Thursday, April 23, 2015

Some thinking. . . always dangerous -- seldom profound

The Indiana RFRA has certainly stirred up the pot.  Ever careful not to stir it up anymore, the Roman Catholic Bishops of Indiana weighed on with a predictable call to patience, calm, and respectful dialogue.  In other words, they said little except that by the end of their pastoral letter we could hear their sigh of relief expecting that they had successfully maneuvered through the mine field without causing more collateral damage.  You read it and see what if my characterization is fair.

One particular sentence stuck out at me.  The rights of a person should never be used inappropriately in order to deny the rights of another.  At first glance it appears to be a salutary truth but in reality it is a lie.  The rights of a person inevitably infringes upon the rights of another.  It is always that way.  Ours is not a nation in which every person enjoys absolute protection of their rights from the rights of another.  It is a nation in which certain rights have a guarantee of protection while other rights have a less solid claim before the law.  It is impossible for us to guarantee all rights to all without the exercise of those rights in some way infringing upon another.  In essence, our constitution and bill of rights has chosen carefully which rights have constitutional protection and which may not enjoy the same status.  Of course that has become a bit more muddled since the Supreme Court starting inventing rights not explicitly spelled out in either the constitution or its accompanying amendments.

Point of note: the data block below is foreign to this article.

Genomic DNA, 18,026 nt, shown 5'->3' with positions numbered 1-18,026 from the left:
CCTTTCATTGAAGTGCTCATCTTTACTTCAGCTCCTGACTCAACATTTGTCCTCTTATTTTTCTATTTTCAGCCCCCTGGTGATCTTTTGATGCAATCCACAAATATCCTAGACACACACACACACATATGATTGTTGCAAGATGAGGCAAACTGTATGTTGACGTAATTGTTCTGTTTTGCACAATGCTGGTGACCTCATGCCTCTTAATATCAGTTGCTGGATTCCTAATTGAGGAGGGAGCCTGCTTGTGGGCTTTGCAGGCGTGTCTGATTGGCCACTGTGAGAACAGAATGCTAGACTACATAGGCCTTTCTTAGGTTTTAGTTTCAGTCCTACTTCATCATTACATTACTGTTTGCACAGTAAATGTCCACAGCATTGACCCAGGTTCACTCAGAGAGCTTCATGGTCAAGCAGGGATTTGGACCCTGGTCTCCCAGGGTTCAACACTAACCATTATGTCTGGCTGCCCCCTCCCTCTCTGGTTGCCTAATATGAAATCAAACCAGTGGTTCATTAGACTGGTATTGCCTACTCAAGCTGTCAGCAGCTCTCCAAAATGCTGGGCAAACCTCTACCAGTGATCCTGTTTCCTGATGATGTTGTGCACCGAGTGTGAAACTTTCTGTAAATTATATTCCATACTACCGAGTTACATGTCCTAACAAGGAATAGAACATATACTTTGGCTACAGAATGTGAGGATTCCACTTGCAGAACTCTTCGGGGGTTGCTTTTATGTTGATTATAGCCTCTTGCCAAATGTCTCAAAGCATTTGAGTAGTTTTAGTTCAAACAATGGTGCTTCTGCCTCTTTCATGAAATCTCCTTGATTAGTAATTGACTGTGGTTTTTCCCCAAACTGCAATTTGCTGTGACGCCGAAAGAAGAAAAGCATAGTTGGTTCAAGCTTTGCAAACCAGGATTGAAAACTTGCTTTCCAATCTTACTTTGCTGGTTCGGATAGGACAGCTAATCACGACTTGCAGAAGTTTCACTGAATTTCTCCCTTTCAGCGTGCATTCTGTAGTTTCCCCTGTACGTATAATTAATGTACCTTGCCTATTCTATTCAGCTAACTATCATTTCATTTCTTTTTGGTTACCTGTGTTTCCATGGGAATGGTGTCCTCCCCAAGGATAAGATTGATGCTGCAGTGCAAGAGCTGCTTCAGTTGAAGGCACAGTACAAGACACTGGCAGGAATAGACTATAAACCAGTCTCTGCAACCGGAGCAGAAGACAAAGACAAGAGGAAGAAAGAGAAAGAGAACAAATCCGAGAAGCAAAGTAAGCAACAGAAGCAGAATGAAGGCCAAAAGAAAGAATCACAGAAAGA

Certain rights have explicit protection under the constitution and the bill of rights.  Among them is free speech (originally more seen as political speech but now generally given much freer reign).  With free speech is the freedom of religion -- not simply the right to worship without interference but the freedom of religion.  While government cannot establish one religion, it cannot abridge the free exercise of religion either.  Even these are not absolute and the SCOTUS has drawn a few lines in the sand to prevent this from being an absolute right.  The court has said that the state can restrict or constrain this right for a compelling reason but this is not to be taken lightly or treated casually.